PRICE, Presiding Judge.
The complaint in this case charges that Robert Lee Shelton, the appellant, "did refuse or fail to comply with a lawful order, signal or direction of a police officer of the City of Birmingham in this, the said defendant remained in a public street after being ordered to move therefrom, contrary to and in violation of Section 1231 of the General City Code of Birmingham of 1944."
The defendant's arrest occurred shortly after a "racial demonstration."
The state's evidence tended to show that about May 7, 1963, around 2:05 p. m., the defendant stood in the middle of the street in the 1600th block of Fifth Avenue North, Birmingham, waving his arms toward a crowd of people on the sidewalk, and was urging them to come into the street. Several hundred persons lined the sidewalks. The street in an area of several blocks had been closed to public use. No private vehicles were on the street. Police cars and fire engines were being used to move and quiet the crowd. Police Officer Cashett told the defendant three times to move out of the street and when he refused to obey he arrested defendant.
The defendant testified he had not participated in the demonstration, but had heard his nephew was in the area and had come to find him. He found his nephew and started walking with him down the crowded sidewalk. He crossed the street in the middle of the block and then discovered his nephew was still on the other side of the street. He turned to recross the street and was about midway of the block when he called and beckoned his nephew to follow him. Thereupon Officer Cashett saw him and according to defendant, "* * * hollered to me and I stopped and he said, `Get out of the street,' so I started back, and he said `Wait a minute,' So I did. I was going to go back where I came from and I was going to go on across. I figured he wanted me to go clear across the road. When I started back that way he said `Come here, I am going to arrest you,' and he called me a name and arrested me." He further testified that he moved when the officer asked him to, but the officer called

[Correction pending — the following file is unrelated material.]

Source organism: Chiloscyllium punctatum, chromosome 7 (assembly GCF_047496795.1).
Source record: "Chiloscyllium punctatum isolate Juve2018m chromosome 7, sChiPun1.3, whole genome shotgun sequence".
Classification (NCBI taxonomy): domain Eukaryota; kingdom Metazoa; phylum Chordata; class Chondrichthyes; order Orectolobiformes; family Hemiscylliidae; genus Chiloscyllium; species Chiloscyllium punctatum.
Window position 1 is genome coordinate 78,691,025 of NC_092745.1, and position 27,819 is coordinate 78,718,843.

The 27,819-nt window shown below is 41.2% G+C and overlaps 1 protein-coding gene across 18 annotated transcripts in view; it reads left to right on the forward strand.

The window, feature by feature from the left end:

In People v. Galpern, 259 N.Y. 279, 181 N.E. 572, 83 A.L.R. 785, the court said the failure to comply with a police officer's order to "Move on," "* * * can be justified only where the circumstances show conclusively that the police officer's direction was purely arbitrary and was not calculated in any way to promote the public order." See also State v. Taylor, 38 N.J.Super. 6, 118 A.2d 36.
The facts and circumstances shown presented questions for the jury's determination. The evidence was sufficient to sustain the verdict. There was no error in the denial of the motion to exclude the state's evidence or in the overruling of the motion for a new trial.
We have heretofore held that the ordinance in question is a reasonable regulation in the exercise of police power. Phifer v. City of Birmingham, 42 Ala.App. 282, 160 So.2d 898. We find no merit in the contention that it is unconstitutional on the ground of vagueness or uncertainty.
We find no reversible error in the record. The judgment is affirmed.
CATES, Judge (concurring).
I concur in the result because: (1) the ordinance seems prima facie reasonable and within the charter power of the city; and (2) there was sufficient evidence to support the action of the police in diverting the public streets from their dedicated use.
"Public highways belong, from side to side and end to end, to the public." First National Bank of Montgomery v. Tyson, 144 Ala. 457, 39 So. 560.
Since a citizen's right to go to and fro on the public thoroughfares and footpaths is one not of mere privilege but of common right. Thompson v. Smith, 155 Va. 367, 154 S.E. 579, 71 A.L.R. 604, I consider the burden was on the city to show, to the required degree, the need to regulate and also the reasonableness of the means of regulation.
This burden, I think, the city has faithfully met. I do not think there should be any legal (or factual) presumption merely from the action of the police in temporarily closing the street (or a part of it) to the public. The reasonableness of the closing was, to my mind, an issue of fact upon which hangs the validity of the officer's order.